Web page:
- Roberto Carnevale
- 5 January 2012
Clint Eastwood's biopic of the legendary FBI chief is well-acted but unfocused
Clint Eastwood’s biopic on former FBI head J Edgar Hoover offers an askew perspective on American history that eventually buckles under the weight of its own misguided ambition.
Written by Dustin Lance Black (who won an Oscar for his screenplay for Milk), the film recalls some of the defining moments in Hoover’s career as seen through the often-blinkered eyes of the man himself. As such, the film is upbeat and sentimental for most of its length. While some of Hoover’s greatest exploits (the creation of a finger printing database, hunting down John Dillinger) are touched upon, some of his more questionable methods and policies are forgotten. Yet the feature ends with a final sucker punch that undermines its own historical viewpoint.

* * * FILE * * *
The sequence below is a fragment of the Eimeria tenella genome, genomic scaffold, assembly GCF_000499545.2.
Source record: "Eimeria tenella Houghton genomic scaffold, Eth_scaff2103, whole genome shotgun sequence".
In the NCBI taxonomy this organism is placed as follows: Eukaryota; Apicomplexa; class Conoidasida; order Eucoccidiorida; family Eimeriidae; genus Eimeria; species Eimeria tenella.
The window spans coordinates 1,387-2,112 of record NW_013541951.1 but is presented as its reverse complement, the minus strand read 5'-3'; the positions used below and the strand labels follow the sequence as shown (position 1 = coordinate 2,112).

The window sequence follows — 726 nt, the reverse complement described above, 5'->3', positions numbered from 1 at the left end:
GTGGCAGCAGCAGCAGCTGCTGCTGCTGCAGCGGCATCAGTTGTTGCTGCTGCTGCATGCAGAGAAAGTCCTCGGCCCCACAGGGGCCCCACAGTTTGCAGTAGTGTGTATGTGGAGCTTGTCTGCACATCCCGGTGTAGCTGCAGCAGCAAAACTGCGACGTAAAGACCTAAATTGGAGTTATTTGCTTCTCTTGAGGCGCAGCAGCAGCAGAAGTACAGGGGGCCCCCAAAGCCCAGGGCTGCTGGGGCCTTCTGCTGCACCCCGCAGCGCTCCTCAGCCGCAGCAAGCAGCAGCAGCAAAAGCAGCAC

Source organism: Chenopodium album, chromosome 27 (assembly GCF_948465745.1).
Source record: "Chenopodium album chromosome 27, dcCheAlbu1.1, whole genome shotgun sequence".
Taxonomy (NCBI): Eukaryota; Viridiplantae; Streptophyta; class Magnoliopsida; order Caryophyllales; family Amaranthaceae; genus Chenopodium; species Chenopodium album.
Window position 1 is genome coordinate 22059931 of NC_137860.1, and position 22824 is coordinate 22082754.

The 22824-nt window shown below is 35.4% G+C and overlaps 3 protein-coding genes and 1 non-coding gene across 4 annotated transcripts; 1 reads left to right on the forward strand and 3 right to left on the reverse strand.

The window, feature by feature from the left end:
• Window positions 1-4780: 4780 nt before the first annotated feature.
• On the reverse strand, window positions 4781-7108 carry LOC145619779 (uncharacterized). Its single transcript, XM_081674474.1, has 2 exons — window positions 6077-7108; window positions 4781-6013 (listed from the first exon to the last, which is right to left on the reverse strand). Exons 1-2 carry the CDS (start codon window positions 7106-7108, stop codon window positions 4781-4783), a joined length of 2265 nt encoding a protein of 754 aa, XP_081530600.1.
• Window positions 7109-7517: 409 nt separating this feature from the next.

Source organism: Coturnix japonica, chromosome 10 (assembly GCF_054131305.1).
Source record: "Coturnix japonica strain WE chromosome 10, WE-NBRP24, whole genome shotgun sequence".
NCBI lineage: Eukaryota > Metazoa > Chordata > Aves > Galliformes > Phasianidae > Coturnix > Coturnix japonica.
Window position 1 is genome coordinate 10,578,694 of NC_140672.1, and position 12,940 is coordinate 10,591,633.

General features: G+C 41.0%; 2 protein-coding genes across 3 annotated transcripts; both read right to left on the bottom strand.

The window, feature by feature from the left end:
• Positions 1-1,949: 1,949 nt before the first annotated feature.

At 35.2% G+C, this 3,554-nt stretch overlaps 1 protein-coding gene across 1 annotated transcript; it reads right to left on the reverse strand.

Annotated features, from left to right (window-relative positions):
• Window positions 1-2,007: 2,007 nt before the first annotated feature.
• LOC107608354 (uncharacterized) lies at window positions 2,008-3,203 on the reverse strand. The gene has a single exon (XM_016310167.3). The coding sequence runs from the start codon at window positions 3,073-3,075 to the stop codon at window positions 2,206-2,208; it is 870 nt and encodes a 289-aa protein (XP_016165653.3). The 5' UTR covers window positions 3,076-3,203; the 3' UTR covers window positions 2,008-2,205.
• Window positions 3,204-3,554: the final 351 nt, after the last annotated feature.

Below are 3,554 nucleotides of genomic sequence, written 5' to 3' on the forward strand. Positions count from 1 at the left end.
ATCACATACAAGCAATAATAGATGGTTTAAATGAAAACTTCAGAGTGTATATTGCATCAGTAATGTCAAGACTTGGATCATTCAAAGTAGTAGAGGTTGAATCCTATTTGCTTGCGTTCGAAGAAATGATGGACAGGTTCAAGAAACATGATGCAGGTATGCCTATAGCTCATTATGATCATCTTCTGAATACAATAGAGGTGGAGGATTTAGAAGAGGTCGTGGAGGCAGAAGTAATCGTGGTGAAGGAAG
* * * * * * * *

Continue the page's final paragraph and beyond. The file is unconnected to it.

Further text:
Black and Eastwood do explore Hoover’s sexuality, and develop a mostly unspoken ‘romance’ between Hoover and his second-in-command, Clyde Tolson, while also referencing his cross-dressing tendencies and the domineering mother who may have shaped his outlook.
This subject matter is handled sensitively, and the film is well acted (especially by Leonardo DiCaprio) but overall feels unfocused and lacking the type of authority that made Hoover himself such a formidable figure in American history.